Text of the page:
Format

Send to

Choose Destination
Cell Syst. 2019 Apr 24;8(4):345-351.e4. doi: 10.1016/j.cels.2019.03.011. Epub 2019 Apr 10.

N-Glycoproteomics of Patient-Derived Xenografts: A Strategy to Discover Tumor-Associated Proteins in High-Grade Serous Ovarian Cancer.

Author information

1
University of Toronto, Department of Medical Biophysics, Toronto, ON M5G 1L7, Canada.
2
Princess Margaret Cancer Centre, University Health Network, Toronto, ON M5G 2M9, Canada.
3
Perlmutter Cancer Center, NYU Langone Medical Center, New York, NY 10016, USA.
4
Princess Margaret Cancer Centre, University Health Network, Toronto, ON M5G 2M9, Canada; Perlmutter Cancer Center, NYU Langone Medical Center, New York, NY 10016, USA.
5
Princess Margaret Cancer Centre, University Health Network, Toronto, ON M5G 2M9, Canada; University of Toronto, Department of Laboratory Medicine and Pathobiology, Toronto, ON M5S 1A8, Canada.
6
Princess Margaret Cancer Centre, University Health Network, Toronto, ON M5G 2M9, Canada; University of Toronto, Department of Obstetrics and Gynaecology, Toronto, ON M5G 1E2, Canada.
7
University of Toronto, Department of Medical Biophysics, Toronto, ON M5G 1L7, Canada; Princess Margaret Cancer Centre, University Health Network, Toronto, ON M5G 2M9, Canada.
8
University of Toronto, Department of Medical Biophysics, Toronto, ON M5G 1L7, Canada; Princess Margaret Cancer Centre, University Health Network, Toronto, ON M5G 2M9, Canada. Electronic address: thomas.kislinger@utoronto.ca.

Abstract

High-grade serous ovarian carcinoma (HGSC) is the most common and lethal subtype of gynecologic malignancy in women. The current standard of treatment combines cytoreductive surgery and chemotherapy. Despite the efficacy of initial treatment, most patients develop cancer recurrence, and 70% of patients die within 5 years of initial diagnosis. CA125 is the current FDA-approved biomarker used in the clinic to monitor response to treatment and recurrence, but its impact on patient survival is limited. New strategies for the discovery of HGSC biomarkers are urgently needed. Here, we describe a proteomics strategy to detect tumor-associated proteins in serum of HGSC patient-derived xenograft models. We demonstrate proof-of-concept applicability using two independent, longitudinal serum cohorts from HGSC patients.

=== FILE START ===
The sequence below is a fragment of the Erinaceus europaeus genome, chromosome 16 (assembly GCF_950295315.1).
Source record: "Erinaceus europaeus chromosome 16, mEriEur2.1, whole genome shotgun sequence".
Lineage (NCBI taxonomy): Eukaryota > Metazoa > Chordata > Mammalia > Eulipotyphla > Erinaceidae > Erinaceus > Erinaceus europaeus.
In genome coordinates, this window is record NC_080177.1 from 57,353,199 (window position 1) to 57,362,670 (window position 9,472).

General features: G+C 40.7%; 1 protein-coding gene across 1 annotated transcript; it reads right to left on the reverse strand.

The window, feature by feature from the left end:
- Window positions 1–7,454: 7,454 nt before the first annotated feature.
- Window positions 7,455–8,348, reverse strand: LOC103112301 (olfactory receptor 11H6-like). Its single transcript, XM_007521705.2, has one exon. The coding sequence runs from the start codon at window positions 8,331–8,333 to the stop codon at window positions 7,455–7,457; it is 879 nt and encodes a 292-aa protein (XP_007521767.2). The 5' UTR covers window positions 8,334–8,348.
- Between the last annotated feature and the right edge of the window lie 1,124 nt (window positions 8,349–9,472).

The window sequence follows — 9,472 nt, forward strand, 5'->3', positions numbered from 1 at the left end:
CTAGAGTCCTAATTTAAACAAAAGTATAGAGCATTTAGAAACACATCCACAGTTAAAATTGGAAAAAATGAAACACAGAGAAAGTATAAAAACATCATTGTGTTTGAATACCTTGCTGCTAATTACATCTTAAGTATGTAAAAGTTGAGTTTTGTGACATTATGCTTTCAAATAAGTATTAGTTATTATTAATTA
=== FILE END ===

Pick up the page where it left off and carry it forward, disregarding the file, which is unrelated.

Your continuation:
KEYWORDS:

N-glycosylation; biomarker; ovarian cancer; patient-derived xenograft; serum proteomics; targeted proteomics

PMID:
30981729
DOI:
10.1016/j.cels.2019.03.011
Free full text

Supplemental Content

Full text links

Icon for Elsevier Science
Loading ...
Support Center